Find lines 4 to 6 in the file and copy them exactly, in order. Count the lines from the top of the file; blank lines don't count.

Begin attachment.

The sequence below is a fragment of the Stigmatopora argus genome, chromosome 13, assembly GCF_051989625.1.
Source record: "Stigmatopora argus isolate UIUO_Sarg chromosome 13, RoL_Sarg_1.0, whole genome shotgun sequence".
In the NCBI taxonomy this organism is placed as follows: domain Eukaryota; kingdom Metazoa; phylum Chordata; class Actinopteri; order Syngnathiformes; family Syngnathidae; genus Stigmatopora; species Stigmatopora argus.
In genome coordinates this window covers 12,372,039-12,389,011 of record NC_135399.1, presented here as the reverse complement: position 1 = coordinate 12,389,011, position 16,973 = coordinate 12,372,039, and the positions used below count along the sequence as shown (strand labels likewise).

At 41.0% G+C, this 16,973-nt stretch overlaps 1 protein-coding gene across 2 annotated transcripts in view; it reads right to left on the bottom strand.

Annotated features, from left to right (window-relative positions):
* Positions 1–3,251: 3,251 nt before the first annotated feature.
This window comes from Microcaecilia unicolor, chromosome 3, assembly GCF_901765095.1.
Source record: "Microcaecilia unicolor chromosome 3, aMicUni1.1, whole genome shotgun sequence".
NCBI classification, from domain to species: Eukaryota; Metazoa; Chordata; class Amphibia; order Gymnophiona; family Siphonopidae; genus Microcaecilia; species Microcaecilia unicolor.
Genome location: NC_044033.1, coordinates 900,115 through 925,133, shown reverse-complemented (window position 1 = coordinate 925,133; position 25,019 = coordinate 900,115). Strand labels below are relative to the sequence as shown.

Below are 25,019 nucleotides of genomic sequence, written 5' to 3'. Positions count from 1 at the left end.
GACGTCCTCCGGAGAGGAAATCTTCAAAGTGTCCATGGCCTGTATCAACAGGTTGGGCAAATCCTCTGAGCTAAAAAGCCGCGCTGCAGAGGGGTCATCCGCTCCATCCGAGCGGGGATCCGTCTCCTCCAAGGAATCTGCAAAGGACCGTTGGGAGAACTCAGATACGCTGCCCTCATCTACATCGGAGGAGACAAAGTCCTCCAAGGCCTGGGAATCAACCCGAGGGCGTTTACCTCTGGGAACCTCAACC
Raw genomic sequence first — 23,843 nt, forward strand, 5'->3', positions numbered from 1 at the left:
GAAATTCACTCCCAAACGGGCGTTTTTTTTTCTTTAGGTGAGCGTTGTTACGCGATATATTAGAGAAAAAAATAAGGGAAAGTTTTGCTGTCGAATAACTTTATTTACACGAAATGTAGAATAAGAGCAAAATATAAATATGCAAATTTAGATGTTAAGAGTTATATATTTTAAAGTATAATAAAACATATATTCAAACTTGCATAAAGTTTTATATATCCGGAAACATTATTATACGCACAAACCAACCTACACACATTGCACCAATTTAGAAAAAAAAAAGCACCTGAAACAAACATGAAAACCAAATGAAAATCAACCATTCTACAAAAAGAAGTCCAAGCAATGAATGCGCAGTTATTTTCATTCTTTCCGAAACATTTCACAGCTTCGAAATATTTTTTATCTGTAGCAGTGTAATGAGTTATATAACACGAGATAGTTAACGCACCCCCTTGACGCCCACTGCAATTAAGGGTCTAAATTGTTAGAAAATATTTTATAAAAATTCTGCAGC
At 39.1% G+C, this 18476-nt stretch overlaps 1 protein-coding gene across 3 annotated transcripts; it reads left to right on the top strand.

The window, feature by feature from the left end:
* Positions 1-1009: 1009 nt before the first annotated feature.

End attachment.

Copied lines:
In genome coordinates this window covers 12,372,039-12,389,011 of record NC_135399.1, presented here as the reverse complement: position 1 = coordinate 12,389,011, position 16,973 = coordinate 12,372,039, and the positions used below count along the sequence as shown (strand labels likewise).

At 41.0% G+C, this 16,973-nt stretch overlaps 1 protein-coding gene across 2 annotated transcripts in view; it reads right to left on the bottom strand.

Annotated features, from left to right (window-relative positions):